• We recognize the tension between food and fuel, so the Administration is also investing in next-generation biofuels such as cellulosic ethanol. This can be made from wood chips, switch grass, and other agricultural products. With the President’s 2009 budget, the Department of Energy has dedicated about $1 billion since 2001 to develop technologies that can make cellulosic ethanol cost-competitive. Since 2001, the projected cost of cellulosic ethanol has dropped by more than 60%.
  • Last year, the U.S. produced about 450 million gallons of biodiesel—up 80% from 2006. Today, there are more than 650 biodiesel fueling stations, and hundreds of fleet operators use biodiesel to fuel their trucks. Every year, more Americans are realizing the benefits of biodiesel, which can produce fuel from soybeans and other vegetable oils, including waste products like recycled cooking grease.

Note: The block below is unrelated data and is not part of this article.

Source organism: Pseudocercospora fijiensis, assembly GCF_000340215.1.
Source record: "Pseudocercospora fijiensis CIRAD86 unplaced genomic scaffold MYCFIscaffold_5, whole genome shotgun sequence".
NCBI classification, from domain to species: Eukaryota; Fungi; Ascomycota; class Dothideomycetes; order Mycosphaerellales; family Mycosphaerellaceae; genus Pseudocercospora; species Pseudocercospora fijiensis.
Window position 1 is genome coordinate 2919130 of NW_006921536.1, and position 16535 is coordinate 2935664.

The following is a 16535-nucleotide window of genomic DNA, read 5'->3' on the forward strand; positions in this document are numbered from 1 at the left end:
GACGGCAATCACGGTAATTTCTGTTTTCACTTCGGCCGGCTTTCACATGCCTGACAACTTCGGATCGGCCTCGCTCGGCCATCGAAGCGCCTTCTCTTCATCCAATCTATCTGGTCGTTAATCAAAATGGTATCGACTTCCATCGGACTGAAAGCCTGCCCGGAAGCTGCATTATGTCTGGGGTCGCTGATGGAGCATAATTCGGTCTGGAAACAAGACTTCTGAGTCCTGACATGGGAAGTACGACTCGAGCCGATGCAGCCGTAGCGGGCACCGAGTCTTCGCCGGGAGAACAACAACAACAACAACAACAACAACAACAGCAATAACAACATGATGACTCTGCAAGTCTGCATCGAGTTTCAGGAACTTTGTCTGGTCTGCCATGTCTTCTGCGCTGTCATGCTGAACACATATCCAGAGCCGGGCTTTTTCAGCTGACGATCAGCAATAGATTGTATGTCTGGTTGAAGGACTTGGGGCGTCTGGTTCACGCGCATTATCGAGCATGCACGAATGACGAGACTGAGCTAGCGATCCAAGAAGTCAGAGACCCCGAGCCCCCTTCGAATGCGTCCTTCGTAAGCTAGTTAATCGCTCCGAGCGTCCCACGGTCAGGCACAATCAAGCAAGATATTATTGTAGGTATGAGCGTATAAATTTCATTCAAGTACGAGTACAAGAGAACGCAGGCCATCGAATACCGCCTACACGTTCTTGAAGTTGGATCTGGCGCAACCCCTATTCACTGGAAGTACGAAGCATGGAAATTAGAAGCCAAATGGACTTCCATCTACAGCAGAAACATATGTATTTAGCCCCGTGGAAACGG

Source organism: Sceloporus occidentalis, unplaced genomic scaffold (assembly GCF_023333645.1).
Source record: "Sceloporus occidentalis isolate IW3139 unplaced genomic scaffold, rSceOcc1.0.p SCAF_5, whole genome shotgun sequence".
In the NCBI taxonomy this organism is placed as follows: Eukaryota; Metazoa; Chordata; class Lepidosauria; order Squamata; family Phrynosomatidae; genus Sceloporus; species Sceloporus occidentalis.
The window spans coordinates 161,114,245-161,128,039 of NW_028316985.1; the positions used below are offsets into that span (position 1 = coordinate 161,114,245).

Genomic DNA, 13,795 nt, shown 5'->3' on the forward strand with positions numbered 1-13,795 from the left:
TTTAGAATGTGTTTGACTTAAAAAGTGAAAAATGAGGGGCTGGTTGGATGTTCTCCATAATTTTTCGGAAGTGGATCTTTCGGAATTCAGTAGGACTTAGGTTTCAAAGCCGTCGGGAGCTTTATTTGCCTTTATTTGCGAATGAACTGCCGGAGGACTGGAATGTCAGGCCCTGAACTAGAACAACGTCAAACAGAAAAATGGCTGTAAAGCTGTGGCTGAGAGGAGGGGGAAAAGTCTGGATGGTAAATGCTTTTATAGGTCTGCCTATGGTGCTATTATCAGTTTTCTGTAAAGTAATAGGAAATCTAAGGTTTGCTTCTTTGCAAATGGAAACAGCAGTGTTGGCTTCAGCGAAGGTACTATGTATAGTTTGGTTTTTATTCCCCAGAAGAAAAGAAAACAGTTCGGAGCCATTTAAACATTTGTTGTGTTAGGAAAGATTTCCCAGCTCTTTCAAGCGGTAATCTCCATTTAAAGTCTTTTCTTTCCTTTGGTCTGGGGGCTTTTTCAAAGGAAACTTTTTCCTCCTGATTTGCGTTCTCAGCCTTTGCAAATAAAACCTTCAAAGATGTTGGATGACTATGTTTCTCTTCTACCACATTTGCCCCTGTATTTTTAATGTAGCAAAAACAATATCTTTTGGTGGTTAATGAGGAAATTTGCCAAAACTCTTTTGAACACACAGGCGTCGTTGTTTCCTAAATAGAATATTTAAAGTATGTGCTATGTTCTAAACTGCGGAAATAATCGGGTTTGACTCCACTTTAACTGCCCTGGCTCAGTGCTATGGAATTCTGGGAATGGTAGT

• Since 2001, the U.S. has increased wind energy production by more than 300%. Last year, more than 20% of new electrical generating capacity added in the U.S. came from wind—up from just 3% a few years ago—and the U.S. installed more wind power capacity than any other country in the world.
  • Between 2000 and 2007, the United States’ solar energy capacity doubled—and last year, the U.S. solar installations grew by more than 32%.

Leveraging the G8 to Combat Climate Change and Expand Energy Supplies